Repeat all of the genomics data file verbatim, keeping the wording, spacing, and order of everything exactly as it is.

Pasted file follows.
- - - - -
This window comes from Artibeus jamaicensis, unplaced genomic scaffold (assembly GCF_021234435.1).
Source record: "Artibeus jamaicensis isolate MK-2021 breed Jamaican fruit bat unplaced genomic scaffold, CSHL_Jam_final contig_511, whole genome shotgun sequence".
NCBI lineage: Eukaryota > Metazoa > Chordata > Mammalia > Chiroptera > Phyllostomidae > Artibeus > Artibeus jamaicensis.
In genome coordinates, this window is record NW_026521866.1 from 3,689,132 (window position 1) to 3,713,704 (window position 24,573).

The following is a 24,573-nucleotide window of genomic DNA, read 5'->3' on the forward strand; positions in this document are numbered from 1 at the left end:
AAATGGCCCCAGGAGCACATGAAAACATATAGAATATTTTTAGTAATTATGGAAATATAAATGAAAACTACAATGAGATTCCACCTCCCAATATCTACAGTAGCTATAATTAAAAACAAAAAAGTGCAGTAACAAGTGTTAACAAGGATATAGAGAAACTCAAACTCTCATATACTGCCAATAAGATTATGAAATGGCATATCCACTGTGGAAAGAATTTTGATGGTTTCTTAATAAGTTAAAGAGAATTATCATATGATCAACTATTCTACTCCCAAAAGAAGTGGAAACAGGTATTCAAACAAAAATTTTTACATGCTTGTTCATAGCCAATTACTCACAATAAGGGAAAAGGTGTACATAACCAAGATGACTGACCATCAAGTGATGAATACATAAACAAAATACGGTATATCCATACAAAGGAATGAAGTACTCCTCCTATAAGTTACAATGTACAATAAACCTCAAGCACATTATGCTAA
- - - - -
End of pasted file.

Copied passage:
This window comes from Artibeus jamaicensis, unplaced genomic scaffold (assembly GCF_021234435.1).
Source record: "Artibeus jamaicensis isolate MK-2021 breed Jamaican fruit bat unplaced genomic scaffold, CSHL_Jam_final contig_511, whole genome shotgun sequence".
NCBI lineage: Eukaryota > Metazoa > Chordata > Mammalia > Chiroptera > Phyllostomidae > Artibeus > Artibeus jamaicensis.
In genome coordinates, this window is record NW_026521866.1 from 3,689,132 (window position 1) to 3,713,704 (window position 24,573).

The following is a 24,573-nucleotide window of genomic DNA, read 5'->3' on the forward strand; positions in this document are numbered from 1 at the left end:
AAATGGCCCCAGGAGCACATGAAAACATATAGAATATTTTTAGTAATTATGGAAATATAAATGAAAACTACAATGAGATTCCACCTCCCAATATCTACAGTAGCTATAATTAAAAACAAAAAAGTGCAGTAACAAGTGTTAACAAGGATATAGAGAAACTCAAACTCTCATATACTGCCAATAAGATTATGAAATGGCATATCCACTGTGGAAAGAATTTTGATGGTTTCTTAATAAGTTAAAGAGAATTATCATATGATCAACTATTCTACTCCCAAAAGAAGTGGAAACAGGTATTCAAACAAAAATTTTTACATGCTTGTTCATAGCCAATTACTCACAATAAGGGAAAAGGTGTACATAACCAAGATGACTGACCATCAAGTGATGAATACATAAACAAAATACGGTATATCCATACAAAGGAATGAAGTACTCCTCCTATAAGTTACAATGTACAATAAACCTCAAGCACATTATGCTAA